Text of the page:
by Harry Banks, April 20, 2015:     A while ago I felt drawn to try to allow the prayer of Christ in John 17 to come near my soul.

When I read the phrasing and the word selection, it all seemed so foreign and mysterious to the language of my inner conversation.  So for the past several months I have gone back and back and back again asking, and trusting that someday a glimmer of recognition will occur at the heart level.

Seeing Words

I feel like some of my new students.  I give them a reading aid that asks questions about their text book.  They can look up the answers in the text book.  Some of them carefully write down the answers in the book, word for word.  But when I ask them to explain what they have written, they have no idea of the context, the practical meaning of the words.  That’s how I feel with John 17.  I see the words; I know their dictionary definition; I have even explored the Greek underpinnings of the translated words I read.  But heart meaning still seems to elude me.

Glorify… Jesus says to his Father, Glorify me as I have glorified you . . . the disciples even glorify Christ, according to the prayer.  I have no experience to allow me to imagine what that glorify means at an experiential level.  I missed the mount of transfiguration.  Didn’t hike Sinai with Moses to pick up the commands.  Haven’t seen or felt the smoke of Isaiah’s temple.  Bottom line: although I know a lot of words and descriptions of glory, it eludes my gestalt understanding.

In the end I figure I don’t do glory.  I have no experiential comprehension of what it could be like to be in a moment or relationship of glory.

Why Go Back …

So I’ve been wondering, why go back and back and beg for understanding? …

I find some hope in the words of reassurance… Blessed are they that hunger and thirst after righteousness…

Of course, I’m not so sure I really am wanting the righteousness… The Dark Night of the Soul talks about beginners that in their fervor to understand spiritual things become secretly vain, and impatient with others.  I think some of my friends refer to this as “self-righteous.”  Sometimes that undercurrent of vanity seems too close to the surface for me; I sometimes wonder if I’ll ever be more than a beginner.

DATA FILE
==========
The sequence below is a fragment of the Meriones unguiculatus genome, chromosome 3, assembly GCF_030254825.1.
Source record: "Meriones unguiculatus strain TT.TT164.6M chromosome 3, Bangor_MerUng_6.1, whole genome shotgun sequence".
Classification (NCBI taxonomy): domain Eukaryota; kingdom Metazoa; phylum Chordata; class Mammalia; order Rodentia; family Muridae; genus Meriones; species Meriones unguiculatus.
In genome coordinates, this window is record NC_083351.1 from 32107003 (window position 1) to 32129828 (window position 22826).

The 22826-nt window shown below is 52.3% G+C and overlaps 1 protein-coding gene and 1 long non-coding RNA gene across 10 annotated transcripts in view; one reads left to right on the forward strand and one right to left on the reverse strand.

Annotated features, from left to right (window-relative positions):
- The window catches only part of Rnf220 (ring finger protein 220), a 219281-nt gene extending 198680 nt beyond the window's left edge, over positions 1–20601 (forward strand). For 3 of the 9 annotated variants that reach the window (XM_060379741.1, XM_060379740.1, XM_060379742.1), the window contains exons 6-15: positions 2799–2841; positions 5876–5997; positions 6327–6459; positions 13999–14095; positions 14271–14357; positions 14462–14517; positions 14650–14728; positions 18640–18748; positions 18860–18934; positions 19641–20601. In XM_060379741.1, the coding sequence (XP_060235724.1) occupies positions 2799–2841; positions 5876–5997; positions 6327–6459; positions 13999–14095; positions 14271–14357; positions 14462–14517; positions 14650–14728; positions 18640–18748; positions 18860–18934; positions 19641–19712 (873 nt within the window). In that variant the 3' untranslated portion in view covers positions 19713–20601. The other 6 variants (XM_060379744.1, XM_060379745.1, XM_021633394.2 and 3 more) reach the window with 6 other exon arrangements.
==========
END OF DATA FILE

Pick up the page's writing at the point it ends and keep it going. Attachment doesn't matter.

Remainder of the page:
Nevertheless, there seems to be a least a beginning of hunger… For that I am grateful; for much of my life I’m not sure I was really that hungry.

One of the questions Jesus kept asking his disciples, Who do men say that I am?  And who do you say that I am?  In the prayer he says that “those that were given to him” got it.  They understood he came from the Father.  They understood who he was and is.

When I come back to this prayer and listen to this conversation about glory, eternal life, giving, manifesting, taking care . . . all within 24 hours of submitting to the most excruciating soul darkness of the total separation of good and evil, voluntarily embodying evil and its total banishment from his righteous Father I cannot comprehend I’m left in wonder.

I find myself wondering how well I’m able to answer at a heart level, who is Jesus?  What level of prominence does he have in my life?

In this prayer his whole focus seems to start with wanting to glorify his Father.  Ahh, maybe that’s it. I keep being drawn back to trying to understand the manifesting and glorifying and name stuff. …

There is some admonition that says, “Do all for the glory of God. …”

Like I said, I pretty much flunk the glory test.  But I keep thinking it would be nice to hang out here long enough that maybe I can be a more representative son of the King.  But it probably wouldn’t hurt if I got a better idea of who this Jesus really is.  Yeah, I know all the quick answers to that question, but do I know who he is so well that my being embodies his presence?  Hmmm… Maybe I’ll need to hang out here a lot longer. …

“Now unto him that is able to keep you from falling, and to present you faultless before the presence of his glory with exceeding joy, To the only wise God our Saviour, be glory and majesty, dominion and power, both now and ever. Amen” (Jude 1:24-25 KJV).